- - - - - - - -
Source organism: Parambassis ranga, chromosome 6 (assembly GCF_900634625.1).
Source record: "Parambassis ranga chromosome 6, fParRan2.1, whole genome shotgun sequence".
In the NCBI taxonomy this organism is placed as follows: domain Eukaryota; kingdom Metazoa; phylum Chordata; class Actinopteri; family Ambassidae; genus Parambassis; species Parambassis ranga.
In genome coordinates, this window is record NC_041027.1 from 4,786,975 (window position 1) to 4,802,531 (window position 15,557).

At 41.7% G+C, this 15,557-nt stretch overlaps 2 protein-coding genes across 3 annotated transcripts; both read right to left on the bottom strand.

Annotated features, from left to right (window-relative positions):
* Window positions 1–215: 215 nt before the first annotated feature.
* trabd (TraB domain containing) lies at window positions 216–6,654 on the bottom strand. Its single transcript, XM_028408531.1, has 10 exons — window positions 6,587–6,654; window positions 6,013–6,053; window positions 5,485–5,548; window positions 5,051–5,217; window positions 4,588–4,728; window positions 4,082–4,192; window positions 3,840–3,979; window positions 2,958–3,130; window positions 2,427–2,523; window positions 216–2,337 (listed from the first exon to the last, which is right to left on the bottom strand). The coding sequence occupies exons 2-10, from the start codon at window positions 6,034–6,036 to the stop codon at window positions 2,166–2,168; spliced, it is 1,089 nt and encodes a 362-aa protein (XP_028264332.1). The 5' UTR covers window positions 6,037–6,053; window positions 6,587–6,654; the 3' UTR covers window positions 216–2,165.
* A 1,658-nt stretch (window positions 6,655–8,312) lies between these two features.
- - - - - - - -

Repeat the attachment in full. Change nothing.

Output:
Source organism: Parambassis ranga, chromosome 6 (assembly GCF_900634625.1).
Source record: "Parambassis ranga chromosome 6, fParRan2.1, whole genome shotgun sequence".
In the NCBI taxonomy this organism is placed as follows: domain Eukaryota; kingdom Metazoa; phylum Chordata; class Actinopteri; family Ambassidae; genus Parambassis; species Parambassis ranga.
In genome coordinates, this window is record NC_041027.1 from 4,786,975 (window position 1) to 4,802,531 (window position 15,557).

At 41.7% G+C, this 15,557-nt stretch overlaps 2 protein-coding genes across 3 annotated transcripts; both read right to left on the bottom strand.

Annotated features, from left to right (window-relative positions):
* Window positions 1–215: 215 nt before the first annotated feature.
* trabd (TraB domain containing) lies at window positions 216–6,654 on the bottom strand. Its single transcript, XM_028408531.1, has 10 exons — window positions 6,587–6,654; window positions 6,013–6,053; window positions 5,485–5,548; window positions 5,051–5,217; window positions 4,588–4,728; window positions 4,082–4,192; window positions 3,840–3,979; window positions 2,958–3,130; window positions 2,427–2,523; window positions 216–2,337 (listed from the first exon to the last, which is right to left on the bottom strand). The coding sequence occupies exons 2-10, from the start codon at window positions 6,034–6,036 to the stop codon at window positions 2,166–2,168; spliced, it is 1,089 nt and encodes a 362-aa protein (XP_028264332.1). The 5' UTR covers window positions 6,037–6,053; window positions 6,587–6,654; the 3' UTR covers window positions 216–2,165.
* A 1,658-nt stretch (window positions 6,655–8,312) lies between these two features.